During my days with Sam I started noticing how I hold my frame with relatively stiff arms, holding myself up to be balanced. At the same time I hold my breath (just a little bit) to keep the position. I do this to stabilize myself, but I also lift myself in the process, ruining my grounding. I also found myself in many (many!) situations where I was leaning forward to brace myself from being pushed, which of course does absolutely no difference when you are in the hands of Sam. After some time I also started noticing how I have a tendency to use hand force to (try to) push my opponent when doing pushhands, something I now realize will be a constant struggle to let go in the coming times.

Yielding

Before I arrived Sam had asked what i wanted to focus on during my stay, and I asked for “the basics”. In practice this translated into learning how to yield.

Yielding is the foundation of everything in taiji and implies moving with and neutralizing the force that is moving towards you. Yielding is not “giving space” for the will of the other but rather recognizing that we are 2 in the space no matter what and putting yourself in the beneficial position of the relationship. Paradoxically you don’t do that by trying to move the other into a position which is beneficial to you, but rather wait for them to move and then yield until they have to adjust – and then you are in the beneficial situation without much effort. You don’t try to decide what the other person does, but allow them to do whatever they want without allowing them to “lean on you” or connect with your center.

As Sam says “If you have 1000 techniques, you will need to practice them all to be good. I only have one trick. Don’t let them lean on you.” If you are able to yield, you can move with whatever comes at you and you don’t have to think about what to do, you just allow your opponent to do whatever they want and then yield to their force.

Yielding implies that the body moves as a whole unit and that you do not make any unnecessary movement. To do that I need to let go of my premeditations of what is going to happen (how I am going to be pushed) in the attempt to react properly and instead relax and respond to whatever is actually there – in other words stop trying to control the situation, relax, and trust that I can yield to what is coming, or allow myself to be pushed.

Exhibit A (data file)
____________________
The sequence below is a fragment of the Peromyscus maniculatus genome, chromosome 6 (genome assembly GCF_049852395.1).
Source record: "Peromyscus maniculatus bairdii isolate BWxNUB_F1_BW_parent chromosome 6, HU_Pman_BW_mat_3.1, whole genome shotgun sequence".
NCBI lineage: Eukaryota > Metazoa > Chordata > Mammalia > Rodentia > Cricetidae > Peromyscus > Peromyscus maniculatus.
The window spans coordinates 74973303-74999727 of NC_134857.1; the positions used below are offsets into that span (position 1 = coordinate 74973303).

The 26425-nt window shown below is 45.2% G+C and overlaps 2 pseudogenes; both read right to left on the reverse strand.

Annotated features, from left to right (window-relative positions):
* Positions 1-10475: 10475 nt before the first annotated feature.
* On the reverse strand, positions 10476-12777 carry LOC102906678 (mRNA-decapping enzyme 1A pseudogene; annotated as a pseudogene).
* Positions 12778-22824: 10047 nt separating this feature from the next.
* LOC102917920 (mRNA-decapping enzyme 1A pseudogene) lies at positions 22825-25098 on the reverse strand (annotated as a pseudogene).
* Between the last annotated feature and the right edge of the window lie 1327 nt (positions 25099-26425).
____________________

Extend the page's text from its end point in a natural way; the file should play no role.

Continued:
When yielding you stick to your opponent from the moment he touches you and do not let go again. You keep the point of contact (what Sam calls “bone contact”). When they move, you move and fill out the gaps in the space between you.

Yielding is also the requirement of issuing (or “pushing” without using force). Without yielding you will meet force with force and the strongest (or fastest) will win. When doing pushhands I found myself struggling with not “coming out” or using force and thus revealing my intention and planned direction. Gradually i got a better hold on how to shift, sink and expand instead. Shifting implies moving the whole body as one unit. Sinking the chi implies expanding from the center which is not easy at all.

Thoughts and reflections

I have realized (again maybe?) that the biggest potential to develop my taiji practice is to stop cheating myself by not recognizing the mistakes I make, because it seems too much work to deal with them (a realization which connects to many other aspects of life than taiji I guess). The notion of “good enough” is holding me back from learning something new and improving. The taiji shortform in Sam Tams system felt quite short before I arrived. Now it feels very long. I think that is a good measure for how much I am learning while doing it.

“Practice means weeding out mistakes, not just repeating the same movements over and over again.”

If I knew what I should learn I wouldn’t need a teacher, but just practice. After visiting Sam I feel like I can improve my private practice, but I will also focus more on receiving guidance from my Danish teacher Torben Bremann.

My focus for the coming time will be to let go of my desire to use force (and to win). When doing the form some central elements (apart from the many many small and large corrections I have received) will be to work with “sinking the chi”, shifting and investigating how I can use less force to hold up my arms and hands and “use the chi instead” as Sam has adviced.